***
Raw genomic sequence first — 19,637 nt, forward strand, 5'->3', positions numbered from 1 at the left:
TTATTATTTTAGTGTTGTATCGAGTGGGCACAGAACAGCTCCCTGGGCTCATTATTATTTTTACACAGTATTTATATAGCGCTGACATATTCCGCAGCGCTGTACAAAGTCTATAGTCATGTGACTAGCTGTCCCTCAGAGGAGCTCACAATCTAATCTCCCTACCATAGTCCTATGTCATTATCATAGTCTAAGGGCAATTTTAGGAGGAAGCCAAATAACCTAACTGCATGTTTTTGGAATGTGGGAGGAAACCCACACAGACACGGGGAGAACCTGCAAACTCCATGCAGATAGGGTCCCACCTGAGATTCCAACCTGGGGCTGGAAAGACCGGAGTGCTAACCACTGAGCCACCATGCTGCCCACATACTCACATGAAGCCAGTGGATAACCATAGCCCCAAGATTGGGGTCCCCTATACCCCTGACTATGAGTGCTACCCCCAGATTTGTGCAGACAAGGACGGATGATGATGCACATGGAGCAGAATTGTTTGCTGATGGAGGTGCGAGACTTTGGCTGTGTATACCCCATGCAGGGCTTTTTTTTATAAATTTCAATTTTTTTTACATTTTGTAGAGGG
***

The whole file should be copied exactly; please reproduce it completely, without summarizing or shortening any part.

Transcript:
Raw genomic sequence first — 19,637 nt, forward strand, 5'->3', positions numbered from 1 at the left:
TTATTATTTTAGTGTTGTATCGAGTGGGCACAGAACAGCTCCCTGGGCTCATTATTATTTTTACACAGTATTTATATAGCGCTGACATATTCCGCAGCGCTGTACAAAGTCTATAGTCATGTGACTAGCTGTCCCTCAGAGGAGCTCACAATCTAATCTCCCTACCATAGTCCTATGTCATTATCATAGTCTAAGGGCAATTTTAGGAGGAAGCCAAATAACCTAACTGCATGTTTTTGGAATGTGGGAGGAAACCCACACAGACACGGGGAGAACCTGCAAACTCCATGCAGATAGGGTCCCACCTGAGATTCCAACCTGGGGCTGGAAAGACCGGAGTGCTAACCACTGAGCCACCATGCTGCCCACATACTCACATGAAGCCAGTGGATAACCATAGCCCCAAGATTGGGGTCCCCTATACCCCTGACTATGAGTGCTACCCCCAGATTTGTGCAGACAAGGACGGATGATGATGCACATGGAGCAGAATTGTTTGCTGATGGAGGTGCGAGACTTTGGCTGTGTATACCCCATGCAGGGCTTTTTTTTATAAATTTCAATTTTTTTTACATTTTGTAGAGGG